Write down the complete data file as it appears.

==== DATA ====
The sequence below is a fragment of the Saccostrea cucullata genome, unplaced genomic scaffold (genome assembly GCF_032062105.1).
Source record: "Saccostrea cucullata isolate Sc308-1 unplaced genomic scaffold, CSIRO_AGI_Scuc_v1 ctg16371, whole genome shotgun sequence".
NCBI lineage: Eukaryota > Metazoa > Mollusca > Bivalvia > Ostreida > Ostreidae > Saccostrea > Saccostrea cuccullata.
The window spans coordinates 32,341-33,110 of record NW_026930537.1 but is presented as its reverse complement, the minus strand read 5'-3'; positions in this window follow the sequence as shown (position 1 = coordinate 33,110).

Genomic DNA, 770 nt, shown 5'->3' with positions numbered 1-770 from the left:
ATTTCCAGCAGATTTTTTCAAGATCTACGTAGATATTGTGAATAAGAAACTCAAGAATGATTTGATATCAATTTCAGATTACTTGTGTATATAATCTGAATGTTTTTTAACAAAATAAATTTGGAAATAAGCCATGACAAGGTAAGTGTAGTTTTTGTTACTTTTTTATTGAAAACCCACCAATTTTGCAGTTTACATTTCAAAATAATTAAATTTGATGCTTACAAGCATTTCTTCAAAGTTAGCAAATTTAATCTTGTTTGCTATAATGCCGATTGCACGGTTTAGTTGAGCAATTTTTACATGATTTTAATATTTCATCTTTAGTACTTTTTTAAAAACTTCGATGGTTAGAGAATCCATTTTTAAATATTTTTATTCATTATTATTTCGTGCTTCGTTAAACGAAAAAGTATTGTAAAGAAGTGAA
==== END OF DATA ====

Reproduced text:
The sequence below is a fragment of the Saccostrea cucullata genome, unplaced genomic scaffold (genome assembly GCF_032062105.1).
Source record: "Saccostrea cucullata isolate Sc308-1 unplaced genomic scaffold, CSIRO_AGI_Scuc_v1 ctg16371, whole genome shotgun sequence".
NCBI lineage: Eukaryota > Metazoa > Mollusca > Bivalvia > Ostreida > Ostreidae > Saccostrea > Saccostrea cuccullata.
The window spans coordinates 32,341-33,110 of record NW_026930537.1 but is presented as its reverse complement, the minus strand read 5'-3'; positions in this window follow the sequence as shown (position 1 = coordinate 33,110).

Genomic DNA, 770 nt, shown 5'->3' with positions numbered 1-770 from the left:
ATTTCCAGCAGATTTTTTCAAGATCTACGTAGATATTGTGAATAAGAAACTCAAGAATGATTTGATATCAATTTCAGATTACTTGTGTATATAATCTGAATGTTTTTTAACAAAATAAATTTGGAAATAAGCCATGACAAGGTAAGTGTAGTTTTTGTTACTTTTTTATTGAAAACCCACCAATTTTGCAGTTTACATTTCAAAATAATTAAATTTGATGCTTACAAGCATTTCTTCAAAGTTAGCAAATTTAATCTTGTTTGCTATAATGCCGATTGCACGGTTTAGTTGAGCAATTTTTACATGATTTTAATATTTCATCTTTAGTACTTTTTTAAAAACTTCGATGGTTAGAGAATCCATTTTTAAATATTTTTATTCATTATTATTTCGTGCTTCGTTAAACGAAAAAGTATTGTAAAGAAGTGAA